The seats look rather flat, but do resist the sideways pull In faster bends, and all-round vision is good, even over the shoulder, where the sail panels are relieved by glass behind the door line. The striking projecting mirror offers a broad unobstructed view behind, but can get in the way at roundabouts and junctions, being just at eye-level, and while the instruments are easily visible, I found the mock-digital digits on the otherwise traditional round dials less legible than they should be. Being arranged for left-hand drive, the gear lever was a little far away, but otherwise the driver finds everything to hand, including the fall-away handbrake beside the seat.
Practicality is perhaps not high on the list of criteria on which to budge such goal but it is particularly impressive tolled luggage space and a tractable fuss-free engine combined with such blistering performance and overall ability. Instant response to any demand for acceleration, no hesitation whatsoever about pitching in to any bend you approach, all this is part of its excellent road manners. The car can reel in and spit out ordinary traffic in a glorious headlong rush without itself feeling rushed -there always seems to be time to react to the next traffic situation, or to adjust any manoeuvre even in the middle of it. Perhaps this sort of car lacks that certain urgency which some high-performance cars, particularly competition-derived road cars, exude, for while the big red Ferrari is as willing as one could wish to sprint ahead, it is equally happy relaxing in a traffic stream where no overtaking is possible even for a car like this. There are cars which, without being intractable, are only fun when pressing on hard, which imparts its own degree of excitement to the driver trying to keep it on the boil.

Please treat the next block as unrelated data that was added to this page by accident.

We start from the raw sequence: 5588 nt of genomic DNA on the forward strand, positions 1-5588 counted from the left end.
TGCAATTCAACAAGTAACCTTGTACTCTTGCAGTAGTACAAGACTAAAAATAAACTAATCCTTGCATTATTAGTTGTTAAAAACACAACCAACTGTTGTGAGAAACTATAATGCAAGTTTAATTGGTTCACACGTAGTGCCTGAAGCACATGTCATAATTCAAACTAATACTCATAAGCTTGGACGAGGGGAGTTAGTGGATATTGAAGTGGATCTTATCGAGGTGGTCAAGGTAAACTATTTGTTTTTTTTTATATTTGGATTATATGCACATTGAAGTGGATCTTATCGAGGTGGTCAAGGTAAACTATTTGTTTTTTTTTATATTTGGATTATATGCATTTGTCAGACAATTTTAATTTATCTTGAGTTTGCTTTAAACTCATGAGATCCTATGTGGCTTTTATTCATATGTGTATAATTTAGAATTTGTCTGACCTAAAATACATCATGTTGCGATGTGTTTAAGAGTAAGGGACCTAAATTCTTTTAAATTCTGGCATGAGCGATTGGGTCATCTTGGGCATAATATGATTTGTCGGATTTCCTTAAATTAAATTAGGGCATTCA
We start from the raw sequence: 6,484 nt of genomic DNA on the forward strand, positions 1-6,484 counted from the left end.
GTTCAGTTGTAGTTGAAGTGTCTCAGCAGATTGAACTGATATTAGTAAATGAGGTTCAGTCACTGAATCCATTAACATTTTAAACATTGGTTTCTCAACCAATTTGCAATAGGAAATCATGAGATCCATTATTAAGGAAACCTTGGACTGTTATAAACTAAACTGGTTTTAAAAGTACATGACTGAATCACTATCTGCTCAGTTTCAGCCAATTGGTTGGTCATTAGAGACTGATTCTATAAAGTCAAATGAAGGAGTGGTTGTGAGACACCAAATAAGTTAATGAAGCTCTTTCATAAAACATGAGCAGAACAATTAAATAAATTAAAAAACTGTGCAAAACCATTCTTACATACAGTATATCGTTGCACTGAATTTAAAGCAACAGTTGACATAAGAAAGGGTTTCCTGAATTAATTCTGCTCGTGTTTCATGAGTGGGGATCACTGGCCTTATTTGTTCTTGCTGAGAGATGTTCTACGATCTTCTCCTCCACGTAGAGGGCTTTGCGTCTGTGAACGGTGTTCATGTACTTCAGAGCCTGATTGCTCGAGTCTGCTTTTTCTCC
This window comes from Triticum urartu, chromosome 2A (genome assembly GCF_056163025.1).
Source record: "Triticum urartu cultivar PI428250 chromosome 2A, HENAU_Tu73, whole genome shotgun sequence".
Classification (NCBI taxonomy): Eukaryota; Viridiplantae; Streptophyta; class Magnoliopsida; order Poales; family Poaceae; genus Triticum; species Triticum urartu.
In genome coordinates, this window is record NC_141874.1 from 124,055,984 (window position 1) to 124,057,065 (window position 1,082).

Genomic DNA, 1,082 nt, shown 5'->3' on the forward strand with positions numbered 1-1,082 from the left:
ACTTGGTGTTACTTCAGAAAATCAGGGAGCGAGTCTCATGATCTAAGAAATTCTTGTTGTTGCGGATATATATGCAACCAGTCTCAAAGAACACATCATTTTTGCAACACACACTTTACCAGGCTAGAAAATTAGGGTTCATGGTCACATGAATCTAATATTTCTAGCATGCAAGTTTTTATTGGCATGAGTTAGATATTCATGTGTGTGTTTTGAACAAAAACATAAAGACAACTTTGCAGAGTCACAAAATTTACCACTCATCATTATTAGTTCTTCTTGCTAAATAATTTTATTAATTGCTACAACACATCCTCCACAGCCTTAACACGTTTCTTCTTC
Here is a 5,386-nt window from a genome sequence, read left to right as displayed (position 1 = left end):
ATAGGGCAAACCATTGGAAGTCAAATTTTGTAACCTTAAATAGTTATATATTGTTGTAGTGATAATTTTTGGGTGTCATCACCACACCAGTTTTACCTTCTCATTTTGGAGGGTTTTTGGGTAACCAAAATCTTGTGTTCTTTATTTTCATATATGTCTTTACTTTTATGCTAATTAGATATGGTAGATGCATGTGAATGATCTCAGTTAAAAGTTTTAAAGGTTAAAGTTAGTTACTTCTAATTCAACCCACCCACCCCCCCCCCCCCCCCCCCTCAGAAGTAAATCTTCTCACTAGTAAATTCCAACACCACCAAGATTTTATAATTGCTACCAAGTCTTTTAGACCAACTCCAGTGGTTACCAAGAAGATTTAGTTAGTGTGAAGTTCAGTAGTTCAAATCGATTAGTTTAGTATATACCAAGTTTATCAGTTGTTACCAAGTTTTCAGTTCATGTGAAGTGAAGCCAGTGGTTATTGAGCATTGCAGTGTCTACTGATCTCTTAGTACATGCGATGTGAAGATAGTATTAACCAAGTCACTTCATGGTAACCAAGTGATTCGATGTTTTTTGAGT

But a criticism of a car’s competence is no criticism at all. The Testarossa provides something that cannot be measured as value for money. It appears well-built and nicely finished. it looks stunning, and generates attention like Joan Collins. But what in the end will most delight the owner are its dynamic ability and that glorious engine. The satisfaction from these cannot really be priced. G.C.